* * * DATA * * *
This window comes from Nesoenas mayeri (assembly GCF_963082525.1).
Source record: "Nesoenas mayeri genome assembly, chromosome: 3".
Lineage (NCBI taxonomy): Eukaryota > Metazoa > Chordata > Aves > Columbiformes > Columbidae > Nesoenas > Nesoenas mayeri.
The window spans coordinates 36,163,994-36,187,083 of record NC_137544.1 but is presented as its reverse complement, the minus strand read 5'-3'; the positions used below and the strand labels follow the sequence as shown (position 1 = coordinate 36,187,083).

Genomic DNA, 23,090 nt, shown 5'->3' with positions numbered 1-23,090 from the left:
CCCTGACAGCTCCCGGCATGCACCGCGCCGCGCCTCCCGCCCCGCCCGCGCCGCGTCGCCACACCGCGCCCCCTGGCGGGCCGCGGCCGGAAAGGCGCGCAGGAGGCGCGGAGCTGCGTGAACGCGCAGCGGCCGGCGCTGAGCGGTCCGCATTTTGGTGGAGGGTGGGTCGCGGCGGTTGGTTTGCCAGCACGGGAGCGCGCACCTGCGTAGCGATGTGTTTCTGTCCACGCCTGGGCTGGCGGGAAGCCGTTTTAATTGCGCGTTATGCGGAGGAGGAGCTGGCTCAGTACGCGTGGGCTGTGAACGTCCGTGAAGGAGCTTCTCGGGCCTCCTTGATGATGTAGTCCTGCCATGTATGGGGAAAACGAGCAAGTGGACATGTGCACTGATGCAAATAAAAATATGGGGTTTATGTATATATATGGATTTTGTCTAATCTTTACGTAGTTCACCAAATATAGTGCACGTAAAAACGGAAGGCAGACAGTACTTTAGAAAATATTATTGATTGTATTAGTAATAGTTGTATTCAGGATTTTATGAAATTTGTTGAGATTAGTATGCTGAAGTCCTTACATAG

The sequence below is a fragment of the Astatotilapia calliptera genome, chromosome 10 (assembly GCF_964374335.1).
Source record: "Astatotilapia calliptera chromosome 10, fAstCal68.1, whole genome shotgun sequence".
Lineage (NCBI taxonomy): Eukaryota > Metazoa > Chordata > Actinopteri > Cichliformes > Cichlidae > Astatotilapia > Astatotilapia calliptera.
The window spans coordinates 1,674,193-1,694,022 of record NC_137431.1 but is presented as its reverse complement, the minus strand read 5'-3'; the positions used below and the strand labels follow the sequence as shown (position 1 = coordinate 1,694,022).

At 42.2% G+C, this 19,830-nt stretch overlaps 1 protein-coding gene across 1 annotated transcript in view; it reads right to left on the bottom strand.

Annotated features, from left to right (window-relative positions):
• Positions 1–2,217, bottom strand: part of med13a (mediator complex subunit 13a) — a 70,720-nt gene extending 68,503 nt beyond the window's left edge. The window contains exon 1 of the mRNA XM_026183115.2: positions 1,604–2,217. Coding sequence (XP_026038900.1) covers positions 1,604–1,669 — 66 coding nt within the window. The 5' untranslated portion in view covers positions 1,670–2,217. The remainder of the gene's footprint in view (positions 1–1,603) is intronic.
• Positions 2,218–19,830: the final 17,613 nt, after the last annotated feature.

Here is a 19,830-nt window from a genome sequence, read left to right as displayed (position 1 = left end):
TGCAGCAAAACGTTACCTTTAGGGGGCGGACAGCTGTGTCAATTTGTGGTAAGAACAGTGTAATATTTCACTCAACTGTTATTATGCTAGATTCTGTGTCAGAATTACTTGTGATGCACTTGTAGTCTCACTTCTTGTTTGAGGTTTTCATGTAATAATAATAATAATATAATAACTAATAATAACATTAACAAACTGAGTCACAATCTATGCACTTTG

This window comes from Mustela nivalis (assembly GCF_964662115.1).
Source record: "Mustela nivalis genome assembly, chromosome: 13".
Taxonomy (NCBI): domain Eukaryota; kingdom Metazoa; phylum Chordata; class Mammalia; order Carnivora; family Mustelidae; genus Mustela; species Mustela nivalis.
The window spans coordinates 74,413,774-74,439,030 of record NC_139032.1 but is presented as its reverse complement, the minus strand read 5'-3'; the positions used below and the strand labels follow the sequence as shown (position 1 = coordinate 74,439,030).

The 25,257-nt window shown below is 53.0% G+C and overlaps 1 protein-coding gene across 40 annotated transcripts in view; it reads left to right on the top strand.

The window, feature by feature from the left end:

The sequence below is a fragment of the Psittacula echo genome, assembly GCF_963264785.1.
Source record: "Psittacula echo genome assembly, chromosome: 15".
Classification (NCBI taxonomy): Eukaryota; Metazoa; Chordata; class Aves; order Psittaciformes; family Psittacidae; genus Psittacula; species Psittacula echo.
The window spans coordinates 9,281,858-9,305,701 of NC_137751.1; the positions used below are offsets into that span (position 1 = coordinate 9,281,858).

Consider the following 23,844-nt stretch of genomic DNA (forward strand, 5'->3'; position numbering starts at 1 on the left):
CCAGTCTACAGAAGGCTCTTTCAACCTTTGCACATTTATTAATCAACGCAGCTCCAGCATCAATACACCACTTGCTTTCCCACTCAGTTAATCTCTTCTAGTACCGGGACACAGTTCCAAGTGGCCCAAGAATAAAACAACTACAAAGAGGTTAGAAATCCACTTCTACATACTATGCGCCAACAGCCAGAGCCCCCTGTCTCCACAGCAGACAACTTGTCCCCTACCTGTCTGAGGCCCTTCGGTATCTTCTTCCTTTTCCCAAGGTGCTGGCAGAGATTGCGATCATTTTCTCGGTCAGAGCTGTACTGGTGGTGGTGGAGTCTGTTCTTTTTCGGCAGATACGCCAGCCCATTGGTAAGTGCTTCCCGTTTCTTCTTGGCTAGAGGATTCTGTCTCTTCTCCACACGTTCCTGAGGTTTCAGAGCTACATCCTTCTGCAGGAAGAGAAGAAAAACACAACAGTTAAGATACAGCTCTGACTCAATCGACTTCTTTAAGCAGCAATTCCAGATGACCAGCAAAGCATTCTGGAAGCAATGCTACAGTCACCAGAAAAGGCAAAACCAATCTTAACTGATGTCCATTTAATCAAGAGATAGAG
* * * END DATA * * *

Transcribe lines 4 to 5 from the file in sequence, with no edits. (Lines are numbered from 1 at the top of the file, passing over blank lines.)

The window spans coordinates 36,163,994-36,187,083 of record NC_137544.1 but is presented as its reverse complement, the minus strand read 5'-3'; the positions used below and the strand labels follow the sequence as shown (position 1 = coordinate 36,187,083).

Genomic DNA, 23,090 nt, shown 5'->3' with positions numbered 1-23,090 from the left: